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For Better or Worse, the First Amendment Protects Disparaging Trademarks

Alyson J. Letsky

trademark word cloud    On June 19, 2017, the U.S. Supreme Court unanimously ruled in Matal v. Tam that the disparagement clause of 15 United State Code 1052(a) (a.k.a. Lanham Act) which prohibits the registration of trademarks that may disparage persons, living or dead, is an unconstitutional violation of the Free Speech Clause of the First Amendment.  The case stems from a federal trademark application filed by Simon Shiao Tam.  Tam, the leader of an Asian American rock band called "The Slants," sought to register his band’s name with the United States Patent and Trademark Office (USPTO). Although the band was named with the intention of reclaiming the Asian stereotype, the USPTO refused to register Tam’s trademark under section 2(a) of the Lanham Act.  The USPTO acknowledged Tam’s attempt to "appropriate the disparaging term," but asserted "a substantial composite of persons of Asian descent would find the term offensive." 

    The case eventually made its way to the U.S. Supreme Court, where the Court held speech may not be prohibited simply on the ground that it expresses ideas that offend.  Critical to its ruling was the majority’s finding that trademarks are private, not government speech, clarifying the outer bounds of the government-speech doctrine.  (In Walker v. Texas Div., Sons of Confederate Veterans, Inc. the U.S. Supreme Court held license plates constitute government speech, effectively marking the outer bounds of the government-speech doctrine.) The government generally, unless it can overcome a certain level of scrutiny, must maintain viewpoint neutrality on private speech.  The government faced an overwhelming challenge in attempting to overcome intermediate or heightened scrutiny to justify its burdening of private speech—it simply cannot restrict the expression of only disfavored viewpoints.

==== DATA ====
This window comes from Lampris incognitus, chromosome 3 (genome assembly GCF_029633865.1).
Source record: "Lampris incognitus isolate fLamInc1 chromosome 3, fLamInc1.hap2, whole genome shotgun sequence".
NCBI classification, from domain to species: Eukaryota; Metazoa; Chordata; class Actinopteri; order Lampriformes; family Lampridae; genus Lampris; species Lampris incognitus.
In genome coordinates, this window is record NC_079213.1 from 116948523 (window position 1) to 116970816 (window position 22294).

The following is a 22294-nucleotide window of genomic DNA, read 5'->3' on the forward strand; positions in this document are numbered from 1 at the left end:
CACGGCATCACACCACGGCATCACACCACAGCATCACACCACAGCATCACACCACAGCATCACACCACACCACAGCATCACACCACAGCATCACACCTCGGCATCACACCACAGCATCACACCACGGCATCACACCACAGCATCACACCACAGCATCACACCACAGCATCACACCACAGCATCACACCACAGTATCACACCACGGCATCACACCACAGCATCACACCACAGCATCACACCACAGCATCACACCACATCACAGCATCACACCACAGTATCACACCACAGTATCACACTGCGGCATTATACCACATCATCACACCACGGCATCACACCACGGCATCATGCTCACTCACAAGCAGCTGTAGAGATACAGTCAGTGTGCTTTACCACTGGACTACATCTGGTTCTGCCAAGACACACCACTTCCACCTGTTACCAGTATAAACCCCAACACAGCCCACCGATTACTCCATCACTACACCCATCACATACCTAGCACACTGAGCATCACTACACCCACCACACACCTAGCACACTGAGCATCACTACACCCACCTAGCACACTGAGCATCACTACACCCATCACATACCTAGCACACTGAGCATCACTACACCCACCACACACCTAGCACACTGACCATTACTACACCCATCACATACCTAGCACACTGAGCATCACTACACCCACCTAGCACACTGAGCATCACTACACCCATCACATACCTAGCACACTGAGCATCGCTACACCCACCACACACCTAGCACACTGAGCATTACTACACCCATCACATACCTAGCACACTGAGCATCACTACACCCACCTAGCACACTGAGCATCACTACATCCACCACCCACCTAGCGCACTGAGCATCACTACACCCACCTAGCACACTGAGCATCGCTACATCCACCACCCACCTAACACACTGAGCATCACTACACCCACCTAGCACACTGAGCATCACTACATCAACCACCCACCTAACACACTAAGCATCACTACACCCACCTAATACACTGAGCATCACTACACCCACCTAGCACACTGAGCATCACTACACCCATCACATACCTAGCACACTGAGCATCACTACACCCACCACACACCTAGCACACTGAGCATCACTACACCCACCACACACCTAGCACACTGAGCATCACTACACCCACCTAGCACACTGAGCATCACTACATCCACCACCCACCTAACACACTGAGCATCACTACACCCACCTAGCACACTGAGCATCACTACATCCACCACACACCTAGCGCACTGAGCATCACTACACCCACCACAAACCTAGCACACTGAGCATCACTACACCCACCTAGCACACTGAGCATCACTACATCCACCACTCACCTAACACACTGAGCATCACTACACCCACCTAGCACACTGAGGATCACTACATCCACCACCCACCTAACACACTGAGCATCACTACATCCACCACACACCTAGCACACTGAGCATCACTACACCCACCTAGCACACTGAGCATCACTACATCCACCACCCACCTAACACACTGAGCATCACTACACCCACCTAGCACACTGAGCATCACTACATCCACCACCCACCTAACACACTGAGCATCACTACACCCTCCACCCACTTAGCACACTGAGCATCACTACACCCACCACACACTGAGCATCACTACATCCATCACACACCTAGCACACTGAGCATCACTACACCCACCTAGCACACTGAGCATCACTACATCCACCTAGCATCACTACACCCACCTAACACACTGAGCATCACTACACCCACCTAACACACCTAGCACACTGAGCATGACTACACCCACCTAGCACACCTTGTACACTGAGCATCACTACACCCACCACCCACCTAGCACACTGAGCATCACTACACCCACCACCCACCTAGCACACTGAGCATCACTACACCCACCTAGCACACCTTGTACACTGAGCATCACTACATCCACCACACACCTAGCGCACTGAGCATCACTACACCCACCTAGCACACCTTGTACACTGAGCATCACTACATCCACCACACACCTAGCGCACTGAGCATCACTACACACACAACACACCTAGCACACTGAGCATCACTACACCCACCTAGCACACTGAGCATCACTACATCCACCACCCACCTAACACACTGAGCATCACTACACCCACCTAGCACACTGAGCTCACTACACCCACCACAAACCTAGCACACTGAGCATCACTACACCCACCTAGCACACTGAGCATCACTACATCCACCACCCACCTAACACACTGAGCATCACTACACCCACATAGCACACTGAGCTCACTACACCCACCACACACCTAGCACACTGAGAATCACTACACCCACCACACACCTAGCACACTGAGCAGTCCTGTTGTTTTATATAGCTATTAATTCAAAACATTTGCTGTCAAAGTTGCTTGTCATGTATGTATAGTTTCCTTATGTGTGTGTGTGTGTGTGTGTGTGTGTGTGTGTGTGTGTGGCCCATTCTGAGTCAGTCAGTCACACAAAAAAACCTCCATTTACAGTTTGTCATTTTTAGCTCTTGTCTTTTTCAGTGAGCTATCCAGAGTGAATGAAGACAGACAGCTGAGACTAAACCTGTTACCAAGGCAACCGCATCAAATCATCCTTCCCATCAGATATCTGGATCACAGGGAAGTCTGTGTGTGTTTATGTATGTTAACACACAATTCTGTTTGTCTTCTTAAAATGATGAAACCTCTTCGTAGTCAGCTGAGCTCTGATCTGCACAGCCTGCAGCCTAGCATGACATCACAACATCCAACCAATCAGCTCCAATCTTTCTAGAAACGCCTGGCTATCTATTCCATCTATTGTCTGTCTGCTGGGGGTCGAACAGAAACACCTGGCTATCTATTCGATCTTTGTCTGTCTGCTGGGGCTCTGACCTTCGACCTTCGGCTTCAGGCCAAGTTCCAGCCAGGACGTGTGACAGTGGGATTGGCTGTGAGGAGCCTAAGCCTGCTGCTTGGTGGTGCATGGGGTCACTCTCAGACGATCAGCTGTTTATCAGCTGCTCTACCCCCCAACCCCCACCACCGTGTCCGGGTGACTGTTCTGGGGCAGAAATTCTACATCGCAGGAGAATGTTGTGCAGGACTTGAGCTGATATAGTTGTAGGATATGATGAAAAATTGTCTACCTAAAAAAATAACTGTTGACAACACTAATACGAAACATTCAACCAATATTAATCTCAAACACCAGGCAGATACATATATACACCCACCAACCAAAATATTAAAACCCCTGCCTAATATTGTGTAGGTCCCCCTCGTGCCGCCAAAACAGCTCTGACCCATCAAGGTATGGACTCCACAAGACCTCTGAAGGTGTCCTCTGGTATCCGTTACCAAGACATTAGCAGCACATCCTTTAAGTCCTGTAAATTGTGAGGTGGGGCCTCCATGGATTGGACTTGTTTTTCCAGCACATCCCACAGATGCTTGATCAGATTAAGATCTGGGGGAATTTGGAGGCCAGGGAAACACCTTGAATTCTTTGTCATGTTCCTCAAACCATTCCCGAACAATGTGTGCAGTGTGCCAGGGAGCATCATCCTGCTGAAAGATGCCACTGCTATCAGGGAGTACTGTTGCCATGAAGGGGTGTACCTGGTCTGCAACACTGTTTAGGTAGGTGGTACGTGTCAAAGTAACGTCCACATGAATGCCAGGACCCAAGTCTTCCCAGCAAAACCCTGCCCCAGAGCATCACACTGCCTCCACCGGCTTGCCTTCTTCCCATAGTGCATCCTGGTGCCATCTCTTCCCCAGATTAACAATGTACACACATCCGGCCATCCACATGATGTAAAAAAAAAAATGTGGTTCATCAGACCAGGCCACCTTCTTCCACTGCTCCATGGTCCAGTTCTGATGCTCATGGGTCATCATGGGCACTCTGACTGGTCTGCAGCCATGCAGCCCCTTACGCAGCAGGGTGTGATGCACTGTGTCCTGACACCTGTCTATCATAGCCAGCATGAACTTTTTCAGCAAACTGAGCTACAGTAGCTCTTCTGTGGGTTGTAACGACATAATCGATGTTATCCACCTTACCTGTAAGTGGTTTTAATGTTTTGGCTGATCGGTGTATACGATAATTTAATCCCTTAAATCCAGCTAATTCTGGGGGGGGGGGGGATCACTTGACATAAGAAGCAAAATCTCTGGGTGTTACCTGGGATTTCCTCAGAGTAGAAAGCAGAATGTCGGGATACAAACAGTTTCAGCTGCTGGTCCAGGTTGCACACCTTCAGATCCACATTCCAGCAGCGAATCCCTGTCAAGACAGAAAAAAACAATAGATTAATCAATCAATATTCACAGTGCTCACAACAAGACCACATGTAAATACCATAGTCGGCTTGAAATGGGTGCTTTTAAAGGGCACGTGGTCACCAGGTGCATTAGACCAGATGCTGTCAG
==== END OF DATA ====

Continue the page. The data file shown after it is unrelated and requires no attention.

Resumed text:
The biggest winner of the Tam decision?  The Washington Redskins, of course.  For years, the owner and operator of the NFL’s Washington Redskins has been embroiled in litigation and a public debate as to its rights to own and use the Redskins trademarks.  In June 2014, the USPTO canceled the team’s six registered trademarks pursuant to the disparagement clause and the team eventually appealed the case to the U.S. Court of Appeals for the Fourth Circuit, where the case was stayed pending a decision in Tam.  Not surprisingly, on June 29, 2017, the Justice Department abandoned its legal fight defending the decision to deny the Redskins trademark registrations.  One day later, the group of Native Americans who originally brought suit to cancel the Redskins trademark registrations dropped their suit.  This U.S. Supreme Court decision marks the end of the legal battle, but perhaps not the controversial image, surrounding the team’s name.  

    However, the U.S. Supreme Court’s decision in Tam does leave some uncertainty.  While the Court did establish that trademarks are not a form of government speech or government subsidy, the Court did not clarify if trademarks are commercial speech or determine what level of scrutiny should apply to such government restrictions on trademarks.  Additionally, as section 2(a) of the Lanham Act also prohibits the registration of trademarks that contain immoral or scandalous matter, it is unclear how the Tam decision will impact trademarks that are scandalous or immoral.  There is a case pending before the Federal Circuit that likely will address this issue.  Specifically, in In re Brunetti, a trademark applicant, who filed an amicus brief in support of Tam in the Tam case, appealed the USPTO’s refusal to register his trademark "FUCT" on the basis that it is "vulgar" under section 2(a) of the Lanham Act, so perhaps we will have an answer soon.

    Should you have any questions regarding the Tam decision or other trademark issues, please contact Alyson J. Letsky.  C. Awele Nwajei, a third year law student at The Ohio State University, contributed to this article.


    Disclaimer: This alert has been prepared by Eastman & Smith Ltd. for informational purposes only and should not be considered legal advice. This information is not intended to create, and receipt of it does not constitute, an attorney/client relationship.

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